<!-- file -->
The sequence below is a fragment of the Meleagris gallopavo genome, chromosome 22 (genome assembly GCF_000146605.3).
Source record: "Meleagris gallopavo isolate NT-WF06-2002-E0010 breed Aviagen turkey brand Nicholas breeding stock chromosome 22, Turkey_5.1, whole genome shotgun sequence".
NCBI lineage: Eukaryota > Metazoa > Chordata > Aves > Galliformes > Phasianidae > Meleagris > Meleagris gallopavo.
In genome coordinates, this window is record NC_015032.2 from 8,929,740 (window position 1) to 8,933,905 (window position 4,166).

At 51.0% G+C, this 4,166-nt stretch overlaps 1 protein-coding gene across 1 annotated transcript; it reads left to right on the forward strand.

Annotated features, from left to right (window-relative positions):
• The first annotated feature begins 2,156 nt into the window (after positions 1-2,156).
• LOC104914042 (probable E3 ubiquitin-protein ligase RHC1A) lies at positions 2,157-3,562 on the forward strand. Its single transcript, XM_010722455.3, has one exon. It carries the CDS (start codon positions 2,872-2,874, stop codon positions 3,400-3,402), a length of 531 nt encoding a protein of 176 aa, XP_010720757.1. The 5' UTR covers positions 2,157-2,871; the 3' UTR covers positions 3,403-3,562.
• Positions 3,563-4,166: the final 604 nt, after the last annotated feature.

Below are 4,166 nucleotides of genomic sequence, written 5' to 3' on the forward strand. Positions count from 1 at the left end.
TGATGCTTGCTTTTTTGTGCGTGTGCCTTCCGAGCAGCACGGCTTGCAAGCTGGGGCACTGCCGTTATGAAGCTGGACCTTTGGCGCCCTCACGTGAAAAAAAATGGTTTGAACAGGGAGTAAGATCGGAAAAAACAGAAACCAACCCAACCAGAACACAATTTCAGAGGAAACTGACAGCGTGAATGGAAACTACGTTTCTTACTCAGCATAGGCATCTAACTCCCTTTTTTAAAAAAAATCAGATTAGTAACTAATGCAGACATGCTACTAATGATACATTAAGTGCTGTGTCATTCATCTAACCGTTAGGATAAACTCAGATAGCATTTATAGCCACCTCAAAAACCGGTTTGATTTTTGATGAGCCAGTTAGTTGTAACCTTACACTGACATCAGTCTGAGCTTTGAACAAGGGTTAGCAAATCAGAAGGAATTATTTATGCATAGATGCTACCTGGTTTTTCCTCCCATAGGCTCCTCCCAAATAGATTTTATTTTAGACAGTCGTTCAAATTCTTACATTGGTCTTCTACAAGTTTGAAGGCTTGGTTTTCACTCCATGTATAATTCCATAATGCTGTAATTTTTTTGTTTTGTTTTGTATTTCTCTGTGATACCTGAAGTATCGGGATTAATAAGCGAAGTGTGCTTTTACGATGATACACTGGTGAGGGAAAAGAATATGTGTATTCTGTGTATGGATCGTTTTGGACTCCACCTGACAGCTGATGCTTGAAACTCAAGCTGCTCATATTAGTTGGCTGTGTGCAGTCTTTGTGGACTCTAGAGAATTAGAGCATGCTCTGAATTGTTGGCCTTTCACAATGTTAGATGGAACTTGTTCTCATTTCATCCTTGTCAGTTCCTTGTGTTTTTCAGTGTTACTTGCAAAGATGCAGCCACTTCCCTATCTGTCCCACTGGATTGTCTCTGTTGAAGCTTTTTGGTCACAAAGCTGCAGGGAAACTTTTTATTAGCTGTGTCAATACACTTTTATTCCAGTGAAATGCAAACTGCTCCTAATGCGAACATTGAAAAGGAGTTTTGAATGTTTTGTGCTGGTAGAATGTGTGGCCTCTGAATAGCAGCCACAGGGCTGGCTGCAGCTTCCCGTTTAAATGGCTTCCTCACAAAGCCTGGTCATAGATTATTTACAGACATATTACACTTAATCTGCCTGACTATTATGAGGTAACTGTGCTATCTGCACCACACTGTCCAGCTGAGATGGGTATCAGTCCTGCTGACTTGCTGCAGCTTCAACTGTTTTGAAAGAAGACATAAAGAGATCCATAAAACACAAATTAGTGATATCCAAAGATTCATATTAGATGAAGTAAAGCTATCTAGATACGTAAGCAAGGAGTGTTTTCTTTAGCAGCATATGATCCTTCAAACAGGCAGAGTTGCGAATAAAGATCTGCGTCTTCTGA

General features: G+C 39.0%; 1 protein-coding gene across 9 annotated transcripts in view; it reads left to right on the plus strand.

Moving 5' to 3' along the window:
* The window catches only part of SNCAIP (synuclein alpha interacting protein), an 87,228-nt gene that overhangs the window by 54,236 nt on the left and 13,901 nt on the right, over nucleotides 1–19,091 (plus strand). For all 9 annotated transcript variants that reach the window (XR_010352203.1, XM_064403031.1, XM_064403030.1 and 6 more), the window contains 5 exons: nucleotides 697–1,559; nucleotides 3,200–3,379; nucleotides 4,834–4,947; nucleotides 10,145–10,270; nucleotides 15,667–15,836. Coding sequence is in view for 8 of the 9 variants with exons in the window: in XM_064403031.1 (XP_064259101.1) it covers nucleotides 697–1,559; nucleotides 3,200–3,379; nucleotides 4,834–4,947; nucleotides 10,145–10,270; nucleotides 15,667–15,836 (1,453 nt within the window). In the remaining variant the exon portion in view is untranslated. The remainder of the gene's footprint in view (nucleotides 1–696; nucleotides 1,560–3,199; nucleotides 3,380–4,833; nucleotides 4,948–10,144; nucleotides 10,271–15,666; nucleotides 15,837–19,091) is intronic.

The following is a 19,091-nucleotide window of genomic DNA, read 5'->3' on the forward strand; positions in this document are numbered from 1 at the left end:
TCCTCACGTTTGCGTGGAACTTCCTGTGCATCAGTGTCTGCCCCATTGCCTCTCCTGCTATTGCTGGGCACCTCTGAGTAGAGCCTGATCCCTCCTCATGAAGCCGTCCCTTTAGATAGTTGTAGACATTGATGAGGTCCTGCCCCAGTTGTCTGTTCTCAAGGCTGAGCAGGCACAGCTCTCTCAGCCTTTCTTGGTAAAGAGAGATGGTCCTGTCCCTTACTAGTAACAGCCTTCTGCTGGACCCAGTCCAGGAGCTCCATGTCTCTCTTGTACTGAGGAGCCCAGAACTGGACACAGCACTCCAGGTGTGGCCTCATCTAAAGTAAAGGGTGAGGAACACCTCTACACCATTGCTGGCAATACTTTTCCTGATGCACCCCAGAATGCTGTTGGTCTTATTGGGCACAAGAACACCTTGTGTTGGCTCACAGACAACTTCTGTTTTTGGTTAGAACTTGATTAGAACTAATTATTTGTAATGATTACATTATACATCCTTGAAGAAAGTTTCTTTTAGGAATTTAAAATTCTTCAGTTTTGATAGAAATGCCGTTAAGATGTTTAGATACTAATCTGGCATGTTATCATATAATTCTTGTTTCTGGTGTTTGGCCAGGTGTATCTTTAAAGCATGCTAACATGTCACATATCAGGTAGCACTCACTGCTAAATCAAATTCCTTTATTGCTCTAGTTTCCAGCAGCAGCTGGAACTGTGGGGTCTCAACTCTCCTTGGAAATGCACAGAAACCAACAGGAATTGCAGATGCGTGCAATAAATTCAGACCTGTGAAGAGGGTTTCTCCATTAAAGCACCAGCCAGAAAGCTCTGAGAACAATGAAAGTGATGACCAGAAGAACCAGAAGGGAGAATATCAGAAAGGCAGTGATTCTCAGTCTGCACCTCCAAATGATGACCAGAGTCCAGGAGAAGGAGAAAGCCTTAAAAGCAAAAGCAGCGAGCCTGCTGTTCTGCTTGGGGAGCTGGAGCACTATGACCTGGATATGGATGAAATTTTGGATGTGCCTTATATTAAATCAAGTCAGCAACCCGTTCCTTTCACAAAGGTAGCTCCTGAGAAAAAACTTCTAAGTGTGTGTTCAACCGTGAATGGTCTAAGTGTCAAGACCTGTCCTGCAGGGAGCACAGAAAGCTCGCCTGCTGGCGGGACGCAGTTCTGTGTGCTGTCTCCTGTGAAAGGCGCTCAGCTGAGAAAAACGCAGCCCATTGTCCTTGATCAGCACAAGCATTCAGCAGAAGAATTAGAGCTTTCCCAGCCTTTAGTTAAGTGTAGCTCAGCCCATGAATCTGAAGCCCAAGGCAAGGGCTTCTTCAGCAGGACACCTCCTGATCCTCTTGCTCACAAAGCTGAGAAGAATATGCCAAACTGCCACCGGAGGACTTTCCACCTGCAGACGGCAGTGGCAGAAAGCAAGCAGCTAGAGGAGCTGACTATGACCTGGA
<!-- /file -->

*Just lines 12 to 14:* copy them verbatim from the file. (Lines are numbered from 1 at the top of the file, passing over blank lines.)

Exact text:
General features: G+C 39.0%; 1 protein-coding gene across 9 annotated transcripts in view; it reads left to right on the plus strand.

Moving 5' to 3' along the window:
* The window catches only part of SNCAIP (synuclein alpha interacting protein), an 87,228-nt gene that overhangs the window by 54,236 nt on the left and 13,901 nt on the right, over nucleotides 1–19,091 (plus strand). For all 9 annotated transcript variants that reach the window (XR_010352203.1, XM_064403031.1, XM_064403030.1 and 6 more), the window contains 5 exons: nucleotides 697–1,559; nucleotides 3,200–3,379; nucleotides 4,834–4,947; nucleotides 10,145–10,270; nucleotides 15,667–15,836. Coding sequence is in view for 8 of the 9 variants with exons in the window: in XM_064403031.1 (XP_064259101.1) it covers nucleotides 697–1,559; nucleotides 3,200–3,379; nucleotides 4,834–4,947; nucleotides 10,145–10,270; nucleotides 15,667–15,836 (1,453 nt within the window). In the remaining variant the exon portion in view is untranslated. The remainder of the gene's footprint in view (nucleotides 1–696; nucleotides 1,560–3,199; nucleotides 3,380–4,833; nucleotides 4,948–10,144; nucleotides 10,271–15,666; nucleotides 15,837–19,091) is intronic.